Finding Help for Vicodin Detox

Published: 07/31/2014 | Author:

Vicodin is a narcotic pain medication that contains acetaminophen and hydrocodone, a semi-synthetic opioid derived from codeine. According to the Drug Enforcement Administration, “hydrocodone is the most frequently prescribed opioid in the United States and is associated with more drug abuse and diversion than any other licit or illicit opioid.” The hydrocodone in Vicodin causes similar effects to codeine, morphine, heroin, and oxycodone. Pure hydrocodone is categorized as a Schedule II drug but hydrocodone compounds such as Vicodin and those containing less than 15 mg per dose of hydrocodone, are Schedule III drugs. When someone becomes dependent or addicted to this drug, they will need Vicodin detox treatment to begin their recovery.

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Vicodin Withdrawals

Vicodin, like other opioids, works to alter the perception of painful stimuli within the central nervous system and affects the mind by inducing euphoria and sedation. Within a few days, Vicodin can cause a physical dependency where the person will experience symptoms of withdrawal when they stop using the drug.

What to Expect

Vicodin Detox

A Vicodin detox program can help you recover and get your life back.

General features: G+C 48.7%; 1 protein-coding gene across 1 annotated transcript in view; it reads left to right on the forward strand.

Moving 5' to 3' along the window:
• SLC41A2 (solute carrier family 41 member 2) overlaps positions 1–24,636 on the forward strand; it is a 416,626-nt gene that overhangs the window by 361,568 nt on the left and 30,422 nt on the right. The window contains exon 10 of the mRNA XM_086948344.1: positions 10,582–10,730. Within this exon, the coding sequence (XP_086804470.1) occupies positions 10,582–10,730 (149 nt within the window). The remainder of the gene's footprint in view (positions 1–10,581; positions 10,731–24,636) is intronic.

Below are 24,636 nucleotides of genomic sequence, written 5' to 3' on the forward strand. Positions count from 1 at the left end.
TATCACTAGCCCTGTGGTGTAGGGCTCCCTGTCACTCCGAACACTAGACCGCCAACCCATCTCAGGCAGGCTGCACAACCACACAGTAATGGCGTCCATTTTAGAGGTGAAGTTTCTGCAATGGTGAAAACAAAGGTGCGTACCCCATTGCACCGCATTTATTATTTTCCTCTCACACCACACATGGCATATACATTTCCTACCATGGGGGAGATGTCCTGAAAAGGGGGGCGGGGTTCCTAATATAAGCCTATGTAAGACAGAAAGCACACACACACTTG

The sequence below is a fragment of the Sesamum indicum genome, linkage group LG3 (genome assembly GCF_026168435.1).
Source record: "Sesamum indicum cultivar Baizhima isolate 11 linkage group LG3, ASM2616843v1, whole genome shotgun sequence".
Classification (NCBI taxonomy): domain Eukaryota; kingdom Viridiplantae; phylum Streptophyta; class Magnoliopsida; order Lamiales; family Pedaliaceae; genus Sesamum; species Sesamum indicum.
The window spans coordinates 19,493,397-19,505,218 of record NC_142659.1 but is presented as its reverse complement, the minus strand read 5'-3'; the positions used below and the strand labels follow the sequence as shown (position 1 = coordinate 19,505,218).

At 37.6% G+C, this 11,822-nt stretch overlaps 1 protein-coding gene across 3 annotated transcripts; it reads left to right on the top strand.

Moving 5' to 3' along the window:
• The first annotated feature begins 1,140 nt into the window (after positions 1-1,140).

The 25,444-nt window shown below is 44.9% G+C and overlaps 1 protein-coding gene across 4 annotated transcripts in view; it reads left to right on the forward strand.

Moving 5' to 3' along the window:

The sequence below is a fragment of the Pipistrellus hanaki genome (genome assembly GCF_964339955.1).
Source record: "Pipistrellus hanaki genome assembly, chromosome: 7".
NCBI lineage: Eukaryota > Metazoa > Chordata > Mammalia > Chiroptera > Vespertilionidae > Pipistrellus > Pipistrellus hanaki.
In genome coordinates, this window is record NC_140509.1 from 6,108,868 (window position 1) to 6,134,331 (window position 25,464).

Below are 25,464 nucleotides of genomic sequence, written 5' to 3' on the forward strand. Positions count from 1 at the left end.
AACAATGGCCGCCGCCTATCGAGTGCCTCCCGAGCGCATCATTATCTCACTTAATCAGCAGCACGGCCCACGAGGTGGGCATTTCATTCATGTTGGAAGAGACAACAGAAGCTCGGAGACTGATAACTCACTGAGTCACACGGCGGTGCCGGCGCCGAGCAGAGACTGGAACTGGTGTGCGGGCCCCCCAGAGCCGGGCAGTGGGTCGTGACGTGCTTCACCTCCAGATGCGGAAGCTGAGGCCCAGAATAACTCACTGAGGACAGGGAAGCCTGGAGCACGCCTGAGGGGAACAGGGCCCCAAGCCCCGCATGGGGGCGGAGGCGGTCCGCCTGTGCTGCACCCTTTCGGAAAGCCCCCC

The person might expect to suffer headache, abdominal cramps, nausea, vomiting, diarrhea, fever, chills, agitation, and insomnia, much like having the flu. These symptoms can last a few days up to a week but the longer the person uses Vicodin, the more they use, and depending on many other factors, the symptoms can be worse. Symptoms such as excessive vomiting and diarrhea, respiratory distress, jaundice, anxiety, depression, confusion, or erratic behaviors should be treated by medical professionals who can prevent further complications during the withdrawal process.

Vicodin Detox

In higher levels of opioid dependency, physical and psychological management of Vicodin withdrawals can become complex. Vicodin detox can be painful, unpleasant, and in some cases dangerous. Finding help for Vicodin detox is necessary if cravings and withdrawal symptoms are intensified or if they persist. Serious complications such as aspiration, cardiac arrest, seizures, or psychosis require immediate medical attention. Vicodin detox in a qualified treatment facility will monitor the person 24 hours a day to ensure their safety during this process and provide the comforting help the individual needs to get through it. If necessary, medications can be provided to alleviate the symptoms and reduce cravings. Most people need, at the minimum, extra hydration, nutrients, and vitamins to get through a Vicodin detox.

Finding Help for Vicodin Detox

The following resources may be helpful in Finding Help for Vicodin Detox:

You can also find Vicodin detox centers through our directory or by calling our helpline at 800-483-2193(Who Answers?).

Sources

  1. Drug Enforcement Administration. (2018). Controlled Substance Schedules.
  2. Substance Abuse and Mental Health Services Administration. (2018). Contact Us. 
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